- The Washington Times - Monday, October 24, 2016

With the World Series set to begin, a glance at the rosters for the Cleveland Indians and Chicago Cubs could prompt the question, “Where have all the black baseball players gone?”

When Baltimore Orioles outfielder Adam Jones was asked about NFL-style national-anthem protests, he said they aren’t happening in Major League Baseball because it’s a “white man’s sport.” While the number of black players in baseball and baseball-playing black youths is declining, research indicates this is not because the sport is associated with white culture but because black fathers are less likely to be at home.

The Austin Institute, a Texas-based think tank focused on family and societal issues, has commissioned a study titled “Called Out at Home” that shows a correlation between the decline of black fatherhood and the decline of black participation in America’s pastime.

The share of black MLB players peaked in 1981 at 18.7 percent, but the number of black players has dwindled in recent years and now rivals figures from the years immediately after the leagues were desegregated.

Black players in the MLB population fell to just 7.2 percent in 2012 and comprised 7.4 percent in 1958 — 11 years after Jackie Robinson broke the color barrier.

That trend coincides with a sharp decline in the percentage of U.S. children who are born to married parents, which has been especially pronounced in the black community.

In 2012, 72.6 percent of black children were born out of wedlock.

Kevin Stuart, executive director of the Austin Institute, said fathers are natural teachers of baseball because “it takes two to play catch.”

There is a “long-standing connection between fatherhood and baseball,” Mr. Stuart said, pointing to famous father-son tandems who have played in the Major Leagues and the prominence of father-son relationships in popular baseball movies such as “Field of Dreams.”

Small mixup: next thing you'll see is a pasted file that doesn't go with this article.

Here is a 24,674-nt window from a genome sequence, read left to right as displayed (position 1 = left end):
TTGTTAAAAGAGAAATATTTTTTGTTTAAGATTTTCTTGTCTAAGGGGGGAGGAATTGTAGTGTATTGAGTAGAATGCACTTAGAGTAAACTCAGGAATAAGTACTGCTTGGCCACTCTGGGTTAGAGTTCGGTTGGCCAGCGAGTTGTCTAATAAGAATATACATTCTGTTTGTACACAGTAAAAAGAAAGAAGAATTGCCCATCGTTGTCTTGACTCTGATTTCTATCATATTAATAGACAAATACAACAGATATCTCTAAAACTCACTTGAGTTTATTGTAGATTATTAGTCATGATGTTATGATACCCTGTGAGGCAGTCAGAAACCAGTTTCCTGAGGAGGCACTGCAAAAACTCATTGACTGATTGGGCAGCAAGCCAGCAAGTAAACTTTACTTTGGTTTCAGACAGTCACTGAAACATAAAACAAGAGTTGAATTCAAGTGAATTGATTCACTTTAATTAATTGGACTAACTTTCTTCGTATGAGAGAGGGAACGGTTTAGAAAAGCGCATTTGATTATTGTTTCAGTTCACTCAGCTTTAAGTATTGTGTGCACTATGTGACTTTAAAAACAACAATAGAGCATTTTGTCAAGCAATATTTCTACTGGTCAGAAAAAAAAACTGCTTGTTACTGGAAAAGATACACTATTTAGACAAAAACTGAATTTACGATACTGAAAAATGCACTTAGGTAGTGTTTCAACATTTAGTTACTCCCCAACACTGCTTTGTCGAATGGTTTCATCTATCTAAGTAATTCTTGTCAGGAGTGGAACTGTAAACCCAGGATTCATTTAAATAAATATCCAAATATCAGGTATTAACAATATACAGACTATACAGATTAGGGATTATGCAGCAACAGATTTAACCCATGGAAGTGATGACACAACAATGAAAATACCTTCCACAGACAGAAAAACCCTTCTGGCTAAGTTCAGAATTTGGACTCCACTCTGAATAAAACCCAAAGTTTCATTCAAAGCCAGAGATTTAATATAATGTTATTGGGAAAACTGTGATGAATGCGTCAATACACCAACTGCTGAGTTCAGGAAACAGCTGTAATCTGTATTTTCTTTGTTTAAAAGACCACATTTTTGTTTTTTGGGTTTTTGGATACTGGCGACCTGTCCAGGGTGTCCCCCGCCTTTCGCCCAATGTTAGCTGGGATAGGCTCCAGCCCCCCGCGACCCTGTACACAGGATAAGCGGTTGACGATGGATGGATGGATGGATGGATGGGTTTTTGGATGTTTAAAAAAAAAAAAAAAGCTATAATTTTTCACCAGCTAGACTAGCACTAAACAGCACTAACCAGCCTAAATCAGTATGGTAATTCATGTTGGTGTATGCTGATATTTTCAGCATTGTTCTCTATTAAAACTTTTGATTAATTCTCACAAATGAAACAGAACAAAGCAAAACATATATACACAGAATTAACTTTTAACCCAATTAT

The report shows that fatherhood is an even more important variable than parental wealth or education in determining whether boys and girls play baseball and softball.

The study found that children are 25 percent more likely to play baseball if a father is present in the home. Additionally, high school students are less likely to play basketball if they are living with their fathers.

Mr. Stuart said every sport falls on a spectrum of how easily it can be mastered on one’s own, with basketball and track on one end and more equipment- and coaching-intensive games such as lacrosse and football on the other.

Baseball, he said, was made to be played by fathers and sons.

“Baseball seems to fall somewhere in the middle, where what’s really necessary, or what appears to us to be necessary in order to really improve skills, is at least one other person deeply and personally committed on a regular basis to working with you,” Mr. Stuart said.

Anecdotal evidence seems to corroborate the study’s connection between fatherhood and baseball.

Famous father-son tandems — including Ken Griffey Sr. and Ken Griffey Jr., Prince Fielder and Cecil Fielder, and Tony Gwynn Sr. and Tony Gwynn Jr. — have talked about how the game was handed down from one generation to the next.

“When he had a diaper on, he was a baseball player from Day One,” Cecil Fielder said of his son, according to the report. “He was around the ballpark, and he loved the game, and, you know, when you have a kid that has that much enthusiasm in something, he’s going to be special. I always knew that he was going to be a special player.”

David Lehrer, president of Community Advocates Inc., a Los Angeles-based firm that strives for racial reconciliation without resorting to identity politics, said he was not surprised by the report’s findings.

He said baseball requires involved parents who are willing to set up the field, provide equipment and spend time practicing with their children.

“To make Little League work, somebody’s got to mow the lawn, somebody’s got to put the chalk down, somebody’s got to bring the balls, somebody’s got to train, and it’s invariably a father,” Mr. Lehrer said. “Unlike basketball, where you can just put a hoop up and practice, with baseball somebody’s got to get the ball back to you.”

Pointing to the MLB’s Reviving Baseball in Inner Cities initiative, Mr. Lehrer said he is hopeful about increasing black participation in the sport.

He said baseball speaks to America’s noblest principles and deserves to be cherished.

“It is kind of an embodiment of the American spirit,” he said. “It’s slow, methodical, participatory. You have to work together; one superstar isn’t going to do it for you. There’s something quite wonderful about the game.”

• Bradford Richardson can be reached at brichardson@washingtontimes.com.

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